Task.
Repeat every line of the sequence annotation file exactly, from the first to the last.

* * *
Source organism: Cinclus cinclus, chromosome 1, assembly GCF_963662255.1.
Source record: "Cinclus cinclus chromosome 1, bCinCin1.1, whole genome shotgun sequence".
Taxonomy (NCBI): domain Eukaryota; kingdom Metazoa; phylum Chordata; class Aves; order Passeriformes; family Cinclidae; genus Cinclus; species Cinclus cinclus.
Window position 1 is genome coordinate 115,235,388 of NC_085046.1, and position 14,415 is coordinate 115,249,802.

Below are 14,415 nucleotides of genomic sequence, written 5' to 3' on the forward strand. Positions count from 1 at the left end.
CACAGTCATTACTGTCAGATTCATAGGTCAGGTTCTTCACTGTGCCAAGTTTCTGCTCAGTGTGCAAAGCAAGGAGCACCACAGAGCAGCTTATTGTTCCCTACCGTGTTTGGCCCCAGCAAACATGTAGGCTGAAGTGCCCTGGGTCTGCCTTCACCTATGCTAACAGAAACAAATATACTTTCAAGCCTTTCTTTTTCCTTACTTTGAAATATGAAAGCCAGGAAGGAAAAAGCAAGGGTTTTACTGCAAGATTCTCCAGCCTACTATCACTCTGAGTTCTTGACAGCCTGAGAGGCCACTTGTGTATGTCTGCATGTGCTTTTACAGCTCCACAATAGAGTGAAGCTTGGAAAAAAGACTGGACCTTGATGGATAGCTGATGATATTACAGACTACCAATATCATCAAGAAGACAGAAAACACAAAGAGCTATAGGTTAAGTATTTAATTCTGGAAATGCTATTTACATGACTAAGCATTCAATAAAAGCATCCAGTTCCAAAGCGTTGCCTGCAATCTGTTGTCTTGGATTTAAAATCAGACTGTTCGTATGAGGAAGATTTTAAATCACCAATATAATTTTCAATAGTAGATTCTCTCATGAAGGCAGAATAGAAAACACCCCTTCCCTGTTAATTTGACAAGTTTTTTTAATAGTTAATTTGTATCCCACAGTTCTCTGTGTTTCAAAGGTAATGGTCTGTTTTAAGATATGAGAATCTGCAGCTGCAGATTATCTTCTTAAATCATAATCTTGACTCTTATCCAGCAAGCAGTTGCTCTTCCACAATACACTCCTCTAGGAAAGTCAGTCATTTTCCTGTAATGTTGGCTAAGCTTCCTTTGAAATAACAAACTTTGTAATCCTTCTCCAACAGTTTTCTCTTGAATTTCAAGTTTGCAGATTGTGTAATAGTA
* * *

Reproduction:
Source organism: Cinclus cinclus, chromosome 1, assembly GCF_963662255.1.
Source record: "Cinclus cinclus chromosome 1, bCinCin1.1, whole genome shotgun sequence".
Taxonomy (NCBI): domain Eukaryota; kingdom Metazoa; phylum Chordata; class Aves; order Passeriformes; family Cinclidae; genus Cinclus; species Cinclus cinclus.
Window position 1 is genome coordinate 115,235,388 of NC_085046.1, and position 14,415 is coordinate 115,249,802.

Below are 14,415 nucleotides of genomic sequence, written 5' to 3' on the forward strand. Positions count from 1 at the left end.
CACAGTCATTACTGTCAGATTCATAGGTCAGGTTCTTCACTGTGCCAAGTTTCTGCTCAGTGTGCAAAGCAAGGAGCACCACAGAGCAGCTTATTGTTCCCTACCGTGTTTGGCCCCAGCAAACATGTAGGCTGAAGTGCCCTGGGTCTGCCTTCACCTATGCTAACAGAAACAAATATACTTTCAAGCCTTTCTTTTTCCTTACTTTGAAATATGAAAGCCAGGAAGGAAAAAGCAAGGGTTTTACTGCAAGATTCTCCAGCCTACTATCACTCTGAGTTCTTGACAGCCTGAGAGGCCACTTGTGTATGTCTGCATGTGCTTTTACAGCTCCACAATAGAGTGAAGCTTGGAAAAAAGACTGGACCTTGATGGATAGCTGATGATATTACAGACTACCAATATCATCAAGAAGACAGAAAACACAAAGAGCTATAGGTTAAGTATTTAATTCTGGAAATGCTATTTACATGACTAAGCATTCAATAAAAGCATCCAGTTCCAAAGCGTTGCCTGCAATCTGTTGTCTTGGATTTAAAATCAGACTGTTCGTATGAGGAAGATTTTAAATCACCAATATAATTTTCAATAGTAGATTCTCTCATGAAGGCAGAATAGAAAACACCCCTTCCCTGTTAATTTGACAAGTTTTTTTAATAGTTAATTTGTATCCCACAGTTCTCTGTGTTTCAAAGGTAATGGTCTGTTTTAAGATATGAGAATCTGCAGCTGCAGATTATCTTCTTAAATCATAATCTTGACTCTTATCCAGCAAGCAGTTGCTCTTCCACAATACACTCCTCTAGGAAAGTCAGTCATTTTCCTGTAATGTTGGCTAAGCTTCCTTTGAAATAACAAACTTTGTAATCCTTCTCCAACAGTTTTCTCTTGAATTTCAAGTTTGCAGATTGTGTAATAGTA